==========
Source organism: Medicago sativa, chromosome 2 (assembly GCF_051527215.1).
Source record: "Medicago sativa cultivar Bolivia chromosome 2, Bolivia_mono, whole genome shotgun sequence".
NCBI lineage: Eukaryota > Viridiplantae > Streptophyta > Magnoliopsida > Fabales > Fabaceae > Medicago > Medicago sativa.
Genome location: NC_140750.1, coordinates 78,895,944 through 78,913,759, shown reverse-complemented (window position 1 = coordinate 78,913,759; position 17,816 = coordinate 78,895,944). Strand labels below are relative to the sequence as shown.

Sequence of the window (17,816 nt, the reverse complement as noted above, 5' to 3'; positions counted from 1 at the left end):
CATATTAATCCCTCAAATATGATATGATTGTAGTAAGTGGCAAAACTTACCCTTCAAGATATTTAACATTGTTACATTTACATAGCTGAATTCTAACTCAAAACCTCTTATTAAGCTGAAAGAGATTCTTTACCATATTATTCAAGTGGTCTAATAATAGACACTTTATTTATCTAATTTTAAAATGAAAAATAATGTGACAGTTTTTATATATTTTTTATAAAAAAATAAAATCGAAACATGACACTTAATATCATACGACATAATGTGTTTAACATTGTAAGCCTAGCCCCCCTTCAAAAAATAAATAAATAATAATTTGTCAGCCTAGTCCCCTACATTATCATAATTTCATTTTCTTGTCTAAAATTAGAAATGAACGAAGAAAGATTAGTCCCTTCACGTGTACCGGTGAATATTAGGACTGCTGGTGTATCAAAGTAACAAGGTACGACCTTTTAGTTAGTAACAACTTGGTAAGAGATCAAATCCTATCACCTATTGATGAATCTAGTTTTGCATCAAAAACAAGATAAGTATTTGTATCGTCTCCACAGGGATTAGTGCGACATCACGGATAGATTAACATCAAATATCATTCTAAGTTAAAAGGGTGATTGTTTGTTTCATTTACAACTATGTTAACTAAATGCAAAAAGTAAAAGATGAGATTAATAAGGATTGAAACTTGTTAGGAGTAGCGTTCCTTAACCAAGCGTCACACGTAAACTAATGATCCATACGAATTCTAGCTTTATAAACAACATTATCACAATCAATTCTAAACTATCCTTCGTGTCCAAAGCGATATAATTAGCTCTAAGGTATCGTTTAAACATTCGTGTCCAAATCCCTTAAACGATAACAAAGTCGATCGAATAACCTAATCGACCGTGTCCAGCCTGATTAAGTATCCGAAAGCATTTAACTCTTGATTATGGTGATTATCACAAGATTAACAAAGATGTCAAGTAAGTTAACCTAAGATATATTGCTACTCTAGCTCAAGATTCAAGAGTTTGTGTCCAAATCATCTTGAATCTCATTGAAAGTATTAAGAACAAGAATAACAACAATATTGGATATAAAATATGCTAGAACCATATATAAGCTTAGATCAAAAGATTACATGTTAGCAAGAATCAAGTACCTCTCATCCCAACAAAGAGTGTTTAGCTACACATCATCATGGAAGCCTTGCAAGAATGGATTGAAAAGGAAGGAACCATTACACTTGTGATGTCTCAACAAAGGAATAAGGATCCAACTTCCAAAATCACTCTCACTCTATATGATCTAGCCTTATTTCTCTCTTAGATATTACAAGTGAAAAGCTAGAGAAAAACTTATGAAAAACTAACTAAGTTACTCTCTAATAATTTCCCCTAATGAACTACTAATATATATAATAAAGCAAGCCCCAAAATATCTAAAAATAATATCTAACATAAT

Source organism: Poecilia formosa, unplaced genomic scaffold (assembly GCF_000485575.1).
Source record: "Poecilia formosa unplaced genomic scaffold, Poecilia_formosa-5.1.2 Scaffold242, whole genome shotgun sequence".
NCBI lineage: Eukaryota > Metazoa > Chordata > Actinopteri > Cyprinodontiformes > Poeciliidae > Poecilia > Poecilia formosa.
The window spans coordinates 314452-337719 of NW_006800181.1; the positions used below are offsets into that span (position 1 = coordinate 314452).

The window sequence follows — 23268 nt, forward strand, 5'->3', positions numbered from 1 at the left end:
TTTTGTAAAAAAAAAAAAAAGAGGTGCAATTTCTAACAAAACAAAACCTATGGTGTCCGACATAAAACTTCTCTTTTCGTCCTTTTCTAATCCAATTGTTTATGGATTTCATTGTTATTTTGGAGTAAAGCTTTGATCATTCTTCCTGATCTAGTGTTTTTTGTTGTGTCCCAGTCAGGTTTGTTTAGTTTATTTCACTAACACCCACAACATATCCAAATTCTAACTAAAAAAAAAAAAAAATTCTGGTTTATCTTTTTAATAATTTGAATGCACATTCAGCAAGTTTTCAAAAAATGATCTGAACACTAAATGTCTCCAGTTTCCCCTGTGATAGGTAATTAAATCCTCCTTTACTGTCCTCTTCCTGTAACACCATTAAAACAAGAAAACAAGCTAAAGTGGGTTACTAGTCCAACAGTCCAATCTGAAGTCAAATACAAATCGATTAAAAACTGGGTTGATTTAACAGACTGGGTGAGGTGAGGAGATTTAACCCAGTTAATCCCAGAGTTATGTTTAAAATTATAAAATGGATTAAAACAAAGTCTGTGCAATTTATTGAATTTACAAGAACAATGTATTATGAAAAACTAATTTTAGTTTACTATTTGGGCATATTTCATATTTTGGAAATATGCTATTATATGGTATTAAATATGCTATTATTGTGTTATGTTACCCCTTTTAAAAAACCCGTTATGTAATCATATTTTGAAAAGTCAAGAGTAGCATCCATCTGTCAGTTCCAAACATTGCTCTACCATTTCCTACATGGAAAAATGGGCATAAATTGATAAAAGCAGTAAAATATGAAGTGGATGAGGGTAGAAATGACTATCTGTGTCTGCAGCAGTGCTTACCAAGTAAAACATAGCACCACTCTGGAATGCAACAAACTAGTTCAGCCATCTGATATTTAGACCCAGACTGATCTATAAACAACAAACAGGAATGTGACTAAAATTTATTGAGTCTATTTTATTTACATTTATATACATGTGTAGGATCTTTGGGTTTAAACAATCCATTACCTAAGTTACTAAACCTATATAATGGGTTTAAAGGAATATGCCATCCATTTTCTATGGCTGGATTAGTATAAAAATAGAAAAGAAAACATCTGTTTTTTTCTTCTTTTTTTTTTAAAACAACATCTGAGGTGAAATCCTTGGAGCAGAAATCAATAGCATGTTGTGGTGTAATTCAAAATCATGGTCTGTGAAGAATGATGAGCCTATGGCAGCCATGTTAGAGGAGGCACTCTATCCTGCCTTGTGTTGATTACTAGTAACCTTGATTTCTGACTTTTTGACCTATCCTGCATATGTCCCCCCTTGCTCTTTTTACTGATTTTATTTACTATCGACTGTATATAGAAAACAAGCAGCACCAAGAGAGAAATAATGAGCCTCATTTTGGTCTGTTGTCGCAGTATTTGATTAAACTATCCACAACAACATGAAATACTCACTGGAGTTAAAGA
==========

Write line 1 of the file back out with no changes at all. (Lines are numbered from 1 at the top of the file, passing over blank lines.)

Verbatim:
Source organism: Medicago sativa, chromosome 2 (assembly GCF_051527215.1).